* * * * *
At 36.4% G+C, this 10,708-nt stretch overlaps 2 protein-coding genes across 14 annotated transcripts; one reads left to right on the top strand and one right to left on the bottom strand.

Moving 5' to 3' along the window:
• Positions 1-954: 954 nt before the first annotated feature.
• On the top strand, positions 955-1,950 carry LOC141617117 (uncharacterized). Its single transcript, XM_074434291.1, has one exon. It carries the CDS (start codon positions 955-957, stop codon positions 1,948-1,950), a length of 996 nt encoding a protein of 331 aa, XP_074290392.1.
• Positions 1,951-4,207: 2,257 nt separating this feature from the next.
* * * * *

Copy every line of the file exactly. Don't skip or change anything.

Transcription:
At 36.4% G+C, this 10,708-nt stretch overlaps 2 protein-coding genes across 14 annotated transcripts; one reads left to right on the top strand and one right to left on the bottom strand.

Moving 5' to 3' along the window:
• Positions 1-954: 954 nt before the first annotated feature.
• On the top strand, positions 955-1,950 carry LOC141617117 (uncharacterized). Its single transcript, XM_074434291.1, has one exon. It carries the CDS (start codon positions 955-957, stop codon positions 1,948-1,950), a length of 996 nt encoding a protein of 331 aa, XP_074290392.1.
• Positions 1,951-4,207: 2,257 nt separating this feature from the next.